How to Draw Fire : A Step-by-Step Guide to Ignite Your Art

Drawing fire can be hard and fun as it is the most exciting object with an ephemeral and dynamic nature. Now, let’s try to make sense of this convoluted step-by-step guide on how to attempt to capture the way one draw fire.

Step 1: Sketch the Basic Shape

To draw fire Start off by drawing the basic form of fire in a very loose manner. Consider the form to be something like that of a teardrop or a flame, only wider toward the bottom and sharper toward the top. Fire doesn’t have a uniform shape, so feel free to make the outline wavy and uneven to mimic the movement of flames.

how to draw fire

Step 2: Add Internal Shapes for Flames

Draw a number of curved lines inside the major outline, seemingly starting from the base and issuing outwards in a sharp curve towards the top. This will be the flames within the major body of fire. Remember that the flames are fluid and irregular, so shape and form.

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Step 3: Detailing and Texturing of Flames

Add more details of your flame by putting a few smaller shapes of flames within the larger shapes—these can be even more curved and varied. Think of the movement of fire and flickering and put the movements in with your internal flame shapes. And accurately draw fire flames.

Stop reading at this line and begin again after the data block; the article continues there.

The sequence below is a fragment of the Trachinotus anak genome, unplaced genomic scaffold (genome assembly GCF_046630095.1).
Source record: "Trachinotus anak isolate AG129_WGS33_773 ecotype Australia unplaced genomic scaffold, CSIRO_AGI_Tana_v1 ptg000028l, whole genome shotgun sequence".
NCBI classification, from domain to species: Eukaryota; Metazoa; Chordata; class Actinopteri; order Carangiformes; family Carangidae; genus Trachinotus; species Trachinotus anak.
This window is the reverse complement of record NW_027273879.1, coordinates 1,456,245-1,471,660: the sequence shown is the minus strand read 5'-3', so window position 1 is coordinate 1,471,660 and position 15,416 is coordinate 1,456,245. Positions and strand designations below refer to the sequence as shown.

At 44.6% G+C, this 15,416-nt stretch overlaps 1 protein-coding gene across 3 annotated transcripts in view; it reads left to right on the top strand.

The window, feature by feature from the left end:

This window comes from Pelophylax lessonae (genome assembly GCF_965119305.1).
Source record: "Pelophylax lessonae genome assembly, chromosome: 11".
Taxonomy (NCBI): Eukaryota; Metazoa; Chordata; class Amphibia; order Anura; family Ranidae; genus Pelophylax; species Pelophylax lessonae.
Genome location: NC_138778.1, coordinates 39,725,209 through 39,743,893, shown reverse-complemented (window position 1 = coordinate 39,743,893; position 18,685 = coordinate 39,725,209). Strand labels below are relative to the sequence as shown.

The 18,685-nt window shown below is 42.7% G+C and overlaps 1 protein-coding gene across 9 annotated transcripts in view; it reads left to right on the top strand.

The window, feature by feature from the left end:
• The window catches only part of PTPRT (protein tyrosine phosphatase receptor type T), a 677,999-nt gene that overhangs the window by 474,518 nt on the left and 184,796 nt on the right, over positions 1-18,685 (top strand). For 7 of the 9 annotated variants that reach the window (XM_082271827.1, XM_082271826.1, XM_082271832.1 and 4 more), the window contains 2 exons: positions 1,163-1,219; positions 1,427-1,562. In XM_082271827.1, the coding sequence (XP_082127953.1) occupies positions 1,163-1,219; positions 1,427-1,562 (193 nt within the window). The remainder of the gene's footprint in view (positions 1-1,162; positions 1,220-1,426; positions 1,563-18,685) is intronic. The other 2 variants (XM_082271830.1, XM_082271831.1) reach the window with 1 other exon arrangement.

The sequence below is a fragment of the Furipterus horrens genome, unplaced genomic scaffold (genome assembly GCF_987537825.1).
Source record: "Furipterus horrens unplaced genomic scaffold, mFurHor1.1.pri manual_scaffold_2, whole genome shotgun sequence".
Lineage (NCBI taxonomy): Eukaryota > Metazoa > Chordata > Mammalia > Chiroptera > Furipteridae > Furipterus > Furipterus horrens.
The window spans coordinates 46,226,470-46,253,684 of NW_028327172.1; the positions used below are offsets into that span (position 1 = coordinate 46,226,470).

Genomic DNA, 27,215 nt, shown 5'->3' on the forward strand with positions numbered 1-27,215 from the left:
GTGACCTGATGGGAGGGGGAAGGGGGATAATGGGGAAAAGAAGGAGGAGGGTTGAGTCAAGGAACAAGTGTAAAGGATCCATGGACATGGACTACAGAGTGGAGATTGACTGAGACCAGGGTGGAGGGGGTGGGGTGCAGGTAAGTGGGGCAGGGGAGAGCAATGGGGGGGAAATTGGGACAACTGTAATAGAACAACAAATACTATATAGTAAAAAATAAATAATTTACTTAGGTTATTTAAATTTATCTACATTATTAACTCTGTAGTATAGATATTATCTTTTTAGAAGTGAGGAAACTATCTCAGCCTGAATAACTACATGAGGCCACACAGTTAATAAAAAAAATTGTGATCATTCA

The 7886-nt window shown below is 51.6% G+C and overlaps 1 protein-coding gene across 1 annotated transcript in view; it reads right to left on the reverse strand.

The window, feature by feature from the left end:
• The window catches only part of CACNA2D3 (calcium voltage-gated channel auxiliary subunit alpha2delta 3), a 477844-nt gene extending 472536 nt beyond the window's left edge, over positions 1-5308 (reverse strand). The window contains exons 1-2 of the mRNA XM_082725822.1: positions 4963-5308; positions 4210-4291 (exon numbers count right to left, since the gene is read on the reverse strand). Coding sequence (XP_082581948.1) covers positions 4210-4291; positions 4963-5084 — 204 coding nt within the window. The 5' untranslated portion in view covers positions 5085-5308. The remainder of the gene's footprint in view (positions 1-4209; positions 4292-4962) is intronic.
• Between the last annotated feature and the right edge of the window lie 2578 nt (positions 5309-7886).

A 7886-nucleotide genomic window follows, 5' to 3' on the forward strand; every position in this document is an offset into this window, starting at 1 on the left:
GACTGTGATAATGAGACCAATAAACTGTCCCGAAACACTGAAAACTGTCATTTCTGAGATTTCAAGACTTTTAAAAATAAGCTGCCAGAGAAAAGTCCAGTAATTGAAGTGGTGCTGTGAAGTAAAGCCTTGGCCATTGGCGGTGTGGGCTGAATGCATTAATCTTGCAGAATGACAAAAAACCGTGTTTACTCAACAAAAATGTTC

Step 4: Color Grading (If Using Color)

To begin with, there will be lighter tinges at the base of the flames, like yellows and light oranges. It shades up to the darker tinges, which would include deep oranges, reds, and even into blues towards the tip of the flame. This simulates the change in temperature and intensity, respectively, as experienced with fire. Make sure to smoothly color these together if you want a more realistic fire. Your choice: colored pencils, markers, watercolor paints, or whatever you want.

how to draw fire
how to draw fire
how to draw fire

Step 5: Adding Highlights and Shadows

You can also shade and highlight the fire to make it look three-dimensional. The most bright colors will be at the closest point to the bottom and in the central area, from which your flames will be rising. You can use white or light yellow for the highlights. Add shadows at the tips of the flames and around the base to create contrast.

Step 6: Background and Final Touches

At the final step to draw fire take into consideration the environment where your fire is taking place. The darker background will let your flames seem stronger. One can also add sparks or embers coming out of the top of the flames to give it the extra touch of realism. Use an eraser to clean up any unnecessary lines from your initial sketches and to add more highlights if needed.

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